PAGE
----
Anyone who has watched or, better yet, marched in a parade is aware of the floats and marching bands stopping, starting, speeding up and slowing down, simply because people naturally move at different rates. The problem is exponentially worse with a 15,000-20,000-man army. On the move the army will tend to spread itself out, both in terms of width and especially length. Absent periodic stops for redressing the lines, of which there is no evidence here because of the perceived time pressures, by the end of the march the army column will be wider than when it first started, and, similarly, the back of the column will be farther away from the van than when it first started. As noted earlier, Gibbon says the troops had to “precipitate their pace.”  It need not be a major problem, and under normal circumstances it might just require a bit longer to get the army formed up in battle line and deployed for combat.
But here there were obvious problems. The first page of the Roman playbook was run properly with the right wing cavalry moving in front to screen the infantry deployment. The second page had the left wing cavalry at the back of the column passing the infantry to join the right wing cavalry in the screen. Except the left wing cavalry had, in the words of Ammianus, “greatest difficulty” in moving up, and a large number of them remained scattered on the road.  The scholae serving as the right wing cavalry had to perform the screening duties by themselves.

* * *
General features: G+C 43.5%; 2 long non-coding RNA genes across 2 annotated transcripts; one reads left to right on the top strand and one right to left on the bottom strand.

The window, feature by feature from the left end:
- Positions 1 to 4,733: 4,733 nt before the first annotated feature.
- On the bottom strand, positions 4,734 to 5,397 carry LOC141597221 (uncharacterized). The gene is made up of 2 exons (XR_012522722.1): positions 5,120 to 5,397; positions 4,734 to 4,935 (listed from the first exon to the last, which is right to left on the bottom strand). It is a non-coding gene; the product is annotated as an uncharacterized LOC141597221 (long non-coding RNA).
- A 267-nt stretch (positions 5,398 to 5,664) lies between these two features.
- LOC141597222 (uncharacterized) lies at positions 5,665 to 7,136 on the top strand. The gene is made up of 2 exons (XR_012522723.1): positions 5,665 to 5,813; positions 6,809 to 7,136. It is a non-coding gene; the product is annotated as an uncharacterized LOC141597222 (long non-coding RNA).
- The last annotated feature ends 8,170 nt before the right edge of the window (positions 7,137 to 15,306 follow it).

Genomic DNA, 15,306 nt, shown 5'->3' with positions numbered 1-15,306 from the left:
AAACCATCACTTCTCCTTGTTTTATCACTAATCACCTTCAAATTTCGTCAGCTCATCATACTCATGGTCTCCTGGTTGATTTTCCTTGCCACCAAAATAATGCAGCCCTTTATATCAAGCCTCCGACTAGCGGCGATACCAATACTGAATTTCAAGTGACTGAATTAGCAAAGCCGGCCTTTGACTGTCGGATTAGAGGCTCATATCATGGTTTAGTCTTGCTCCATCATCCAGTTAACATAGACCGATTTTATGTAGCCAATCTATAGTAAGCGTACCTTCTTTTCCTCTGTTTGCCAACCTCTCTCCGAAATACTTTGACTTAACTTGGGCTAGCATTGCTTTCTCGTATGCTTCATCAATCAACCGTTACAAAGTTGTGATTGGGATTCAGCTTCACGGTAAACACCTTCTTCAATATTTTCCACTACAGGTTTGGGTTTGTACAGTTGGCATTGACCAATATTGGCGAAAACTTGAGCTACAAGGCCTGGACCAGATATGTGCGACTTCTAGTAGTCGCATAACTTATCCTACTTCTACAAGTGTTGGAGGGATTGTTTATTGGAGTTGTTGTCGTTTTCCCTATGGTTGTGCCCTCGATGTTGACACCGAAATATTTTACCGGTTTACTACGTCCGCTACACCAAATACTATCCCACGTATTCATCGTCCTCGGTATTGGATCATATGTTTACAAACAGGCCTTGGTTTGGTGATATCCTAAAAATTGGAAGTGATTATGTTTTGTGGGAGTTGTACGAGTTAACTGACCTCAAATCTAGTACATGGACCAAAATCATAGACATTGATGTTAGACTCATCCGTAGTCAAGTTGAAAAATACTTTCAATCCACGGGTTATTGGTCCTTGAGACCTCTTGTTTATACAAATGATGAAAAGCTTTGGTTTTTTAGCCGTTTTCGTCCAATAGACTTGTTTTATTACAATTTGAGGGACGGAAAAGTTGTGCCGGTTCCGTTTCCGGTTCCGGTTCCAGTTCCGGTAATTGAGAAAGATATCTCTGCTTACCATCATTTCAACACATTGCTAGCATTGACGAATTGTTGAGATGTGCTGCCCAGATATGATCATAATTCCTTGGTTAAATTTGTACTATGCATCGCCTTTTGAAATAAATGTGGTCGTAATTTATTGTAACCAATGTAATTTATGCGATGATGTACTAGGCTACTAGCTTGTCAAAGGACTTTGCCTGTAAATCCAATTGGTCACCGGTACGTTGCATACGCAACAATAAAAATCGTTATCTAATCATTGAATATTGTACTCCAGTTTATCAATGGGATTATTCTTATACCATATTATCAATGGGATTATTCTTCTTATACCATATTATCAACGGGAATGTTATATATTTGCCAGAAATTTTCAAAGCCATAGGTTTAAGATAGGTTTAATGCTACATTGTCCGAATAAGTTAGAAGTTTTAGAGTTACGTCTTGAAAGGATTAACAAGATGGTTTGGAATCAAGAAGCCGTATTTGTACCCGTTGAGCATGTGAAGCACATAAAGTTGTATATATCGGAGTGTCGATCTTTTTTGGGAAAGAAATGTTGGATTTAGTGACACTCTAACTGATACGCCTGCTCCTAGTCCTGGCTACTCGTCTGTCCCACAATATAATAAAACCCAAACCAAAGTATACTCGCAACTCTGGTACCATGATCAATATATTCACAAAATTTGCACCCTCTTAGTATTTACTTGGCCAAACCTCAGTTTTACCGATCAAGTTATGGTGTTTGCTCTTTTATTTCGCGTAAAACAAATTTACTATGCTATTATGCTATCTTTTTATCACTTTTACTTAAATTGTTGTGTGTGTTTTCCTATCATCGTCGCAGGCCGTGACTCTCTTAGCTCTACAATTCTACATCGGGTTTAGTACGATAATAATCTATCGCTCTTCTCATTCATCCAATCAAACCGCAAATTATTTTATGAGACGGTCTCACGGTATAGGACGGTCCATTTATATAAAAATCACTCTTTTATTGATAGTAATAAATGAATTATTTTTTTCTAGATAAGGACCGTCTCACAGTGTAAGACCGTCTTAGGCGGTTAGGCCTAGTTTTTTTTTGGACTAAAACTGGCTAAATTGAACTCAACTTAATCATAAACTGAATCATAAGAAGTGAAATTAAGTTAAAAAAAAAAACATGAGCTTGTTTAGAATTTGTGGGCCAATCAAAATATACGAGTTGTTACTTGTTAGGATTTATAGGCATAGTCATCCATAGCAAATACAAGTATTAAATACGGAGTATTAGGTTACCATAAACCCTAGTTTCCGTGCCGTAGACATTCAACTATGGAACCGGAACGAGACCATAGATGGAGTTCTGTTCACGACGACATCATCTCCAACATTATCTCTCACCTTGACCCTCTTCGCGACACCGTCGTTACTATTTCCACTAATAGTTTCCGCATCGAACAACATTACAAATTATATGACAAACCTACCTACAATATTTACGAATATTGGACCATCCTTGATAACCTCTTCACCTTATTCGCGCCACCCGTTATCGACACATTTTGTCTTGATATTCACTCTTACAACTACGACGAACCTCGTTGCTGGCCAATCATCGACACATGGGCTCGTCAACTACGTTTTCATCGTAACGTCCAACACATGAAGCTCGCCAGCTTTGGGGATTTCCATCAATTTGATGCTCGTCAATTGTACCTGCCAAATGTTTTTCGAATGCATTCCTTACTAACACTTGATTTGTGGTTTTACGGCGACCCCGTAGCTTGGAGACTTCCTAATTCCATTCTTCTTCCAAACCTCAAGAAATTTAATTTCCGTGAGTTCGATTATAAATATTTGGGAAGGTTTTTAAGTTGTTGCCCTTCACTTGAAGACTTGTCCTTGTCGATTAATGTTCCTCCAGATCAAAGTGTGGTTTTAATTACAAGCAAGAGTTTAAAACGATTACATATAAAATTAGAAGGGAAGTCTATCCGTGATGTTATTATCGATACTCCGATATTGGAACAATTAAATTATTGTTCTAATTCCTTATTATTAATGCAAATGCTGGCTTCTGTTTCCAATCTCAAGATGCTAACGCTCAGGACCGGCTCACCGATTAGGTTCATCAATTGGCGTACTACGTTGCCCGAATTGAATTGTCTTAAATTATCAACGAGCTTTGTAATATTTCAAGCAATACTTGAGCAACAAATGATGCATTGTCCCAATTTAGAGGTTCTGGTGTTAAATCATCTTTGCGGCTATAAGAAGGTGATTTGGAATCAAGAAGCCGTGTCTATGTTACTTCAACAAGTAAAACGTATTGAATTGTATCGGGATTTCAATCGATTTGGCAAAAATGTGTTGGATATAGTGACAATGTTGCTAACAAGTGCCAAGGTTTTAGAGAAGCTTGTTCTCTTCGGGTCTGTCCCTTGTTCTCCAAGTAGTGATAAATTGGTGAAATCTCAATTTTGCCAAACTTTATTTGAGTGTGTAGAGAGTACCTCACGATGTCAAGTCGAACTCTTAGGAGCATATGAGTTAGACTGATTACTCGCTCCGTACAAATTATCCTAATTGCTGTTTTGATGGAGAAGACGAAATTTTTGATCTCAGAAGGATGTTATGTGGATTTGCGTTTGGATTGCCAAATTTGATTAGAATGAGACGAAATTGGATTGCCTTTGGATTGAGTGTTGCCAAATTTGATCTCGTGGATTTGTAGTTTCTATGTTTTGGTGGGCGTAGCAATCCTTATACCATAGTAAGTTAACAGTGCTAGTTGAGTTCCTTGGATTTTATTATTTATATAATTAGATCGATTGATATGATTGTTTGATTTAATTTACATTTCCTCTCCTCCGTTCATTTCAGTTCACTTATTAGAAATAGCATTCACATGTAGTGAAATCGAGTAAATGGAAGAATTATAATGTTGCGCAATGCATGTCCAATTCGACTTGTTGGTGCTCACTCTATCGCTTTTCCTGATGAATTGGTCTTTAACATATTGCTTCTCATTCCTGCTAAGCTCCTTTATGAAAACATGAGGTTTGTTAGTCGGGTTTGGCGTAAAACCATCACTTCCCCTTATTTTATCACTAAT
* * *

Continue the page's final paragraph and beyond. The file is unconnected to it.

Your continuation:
Ammianus does not give a reason for the left wing cavalry’s difficulties, but a likely reason is that the cavalry could not get around the infantry. The infantry spreading out on the march would have made getting around them more difficult, as the cavalry would have had a longer journey from the back of the column and the road would have been blocked. The infantry immediately in front of the left wing cavalry in the column would have been a unit of Batavian auxiliaries, the Batavi seniores, that was intended to constitute the second, or reserve, line of Roman infantry in the battle deployment. Some of the cavalry probably tried to push through, with the result that they became entangled with the Batavians. Others probably turned around and looked for another route to the front; this would explain the cavalry “scattered” or “straggling” along the road, and, indeed, one prominent work has advocated just this scenario.  Still others would have just waited impatiently for the traffic jam to clear.
The problems of the cavalry were not isolated and were not the cause, but rather the symptom, of the larger disorder among the Roman troops. Because the military tribunes, who were the Roman equivalent of today’s officers, had not been able to periodically stop the column and redress the ranks or, apparently, keep the men moving at a consistent speed, the army was more spread out.  It would thus take longer to get into position, longer still for the tribunes to get everyone lined up and deployed for battle. “The line of battle was formed with tedious confusion and irregular delay,” says Gibbon. 
The problems with disorder were complicated by a far worse issue: the condition of the praesental troops.